Why let assumptions drive important traffic and transportation decisions? (And why being data driven isn’t hard.)

In the world of traffic and transportation engineering assumptions are abundant. Some informed and some not so much. Luckily, guidelines and standards backed by rigorous research have for years helped make these assumptions a lot more informed. While not ideal, data scarcity has been the main contributor to this practice. An example of these assumptions is capacity related variables in Level of Service (LOS) analysis. Any engineer or analyst in this area has found themselves making assumptions regarding saturation flow rates for signalized intersections and the variables that impact it. These assumptions however, are not harmless. In fact, a study conducted by researchers at Purdue University¹ quantified such impacts in terms of their effect on LOS analysis with surprising results. 

Through a monte carlo simulation approach a standard deviation of 180 vehicles was considered varying around the true saturation flow rate. The results of their study is summarized in the figure provided below. The curve represents the distribution of LOS classification compared to the true LOS value. As an example in a true degree of saturation of 0.95, with the error in saturation flow rate a true LOS of D is only predicted correctly in 42% of cases!         

Saturation Flow Rate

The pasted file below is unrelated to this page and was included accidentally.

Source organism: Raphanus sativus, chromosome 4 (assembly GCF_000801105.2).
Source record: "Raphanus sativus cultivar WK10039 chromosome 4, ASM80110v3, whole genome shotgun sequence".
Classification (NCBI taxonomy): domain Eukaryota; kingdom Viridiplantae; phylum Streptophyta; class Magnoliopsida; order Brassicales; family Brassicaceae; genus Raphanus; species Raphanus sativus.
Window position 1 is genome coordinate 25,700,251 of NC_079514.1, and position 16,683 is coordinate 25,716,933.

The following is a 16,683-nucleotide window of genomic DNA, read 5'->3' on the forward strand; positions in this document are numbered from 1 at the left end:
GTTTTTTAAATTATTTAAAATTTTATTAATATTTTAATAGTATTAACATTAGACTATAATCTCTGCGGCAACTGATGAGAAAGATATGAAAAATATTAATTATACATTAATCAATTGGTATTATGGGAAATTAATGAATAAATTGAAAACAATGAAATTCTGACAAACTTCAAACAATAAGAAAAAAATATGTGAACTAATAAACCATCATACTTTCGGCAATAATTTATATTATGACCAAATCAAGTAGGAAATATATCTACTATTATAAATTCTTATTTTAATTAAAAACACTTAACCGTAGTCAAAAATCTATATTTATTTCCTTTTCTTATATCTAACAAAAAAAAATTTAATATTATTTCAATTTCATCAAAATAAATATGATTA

The effect of these assumptions are obvious but the question is, is there a better way? With advances in connectivity and turn key solutions in unlocking data from sensors available in the field, real measurement of performance has never been this straightforward. Automated performance data can help validate or reject assumptions, effectively allowing data to show us how different methods and strategies perform. For example, below is a congestion scan visualization of travel time along a corridor with 4 major intersections showing travel times compared to free flow throughout the day. The intersections are configured to operate in free mode throughout the entire day. The data clearly shows decent operation throughout the entire day as a trend over several weeks except for a very specific couple of hours on the NB direction during the PM peak. 

Travel Time Index

From the controller’s perspective, despite free mode operation, cycle lengths are turning out to be quite high. In fact the intersections are operating at +120 second very frequently. 

Phase Interval

From a coordination perspective during those hours things aren’t looking good either. Green bands are non-existent and downstream green starvation is obvious. The data is clearly showing that the free mode operation is not benefiting anyone. 

Time - Space Diagram

The point is to use the data to understand if the free mode operation objectives are being achieved or not under real world circumstances by answering questions using data. Questions such as: In which hours throughout the day the current timing plan is achieving our objectives and which hours aren’t? Is a slight reduction in minor movement delay in receiving green time worth the high delays along the corridor? What are pedestrian delays and would it significantly increase if intersections are coordinated considering that cycle lengths are already quite consistently high?  What hours would coordination be most beneficial? What cycle length should be used for coordination? And many more.

The data can help answer all these questions with minimal need for assumptions. The Miovision TrafficLink software puts all of these analytics at you fingertips without worrying about the need for any custom spreadsheets, databases or data engineering and science capabilities. Being data driven isn’t hard, you just need the right tools. 

  1. Tarko, Andrzej P., and Marian Tracz. “Uncertainty in saturation flow predictions.” Red 1 (2000): P2.

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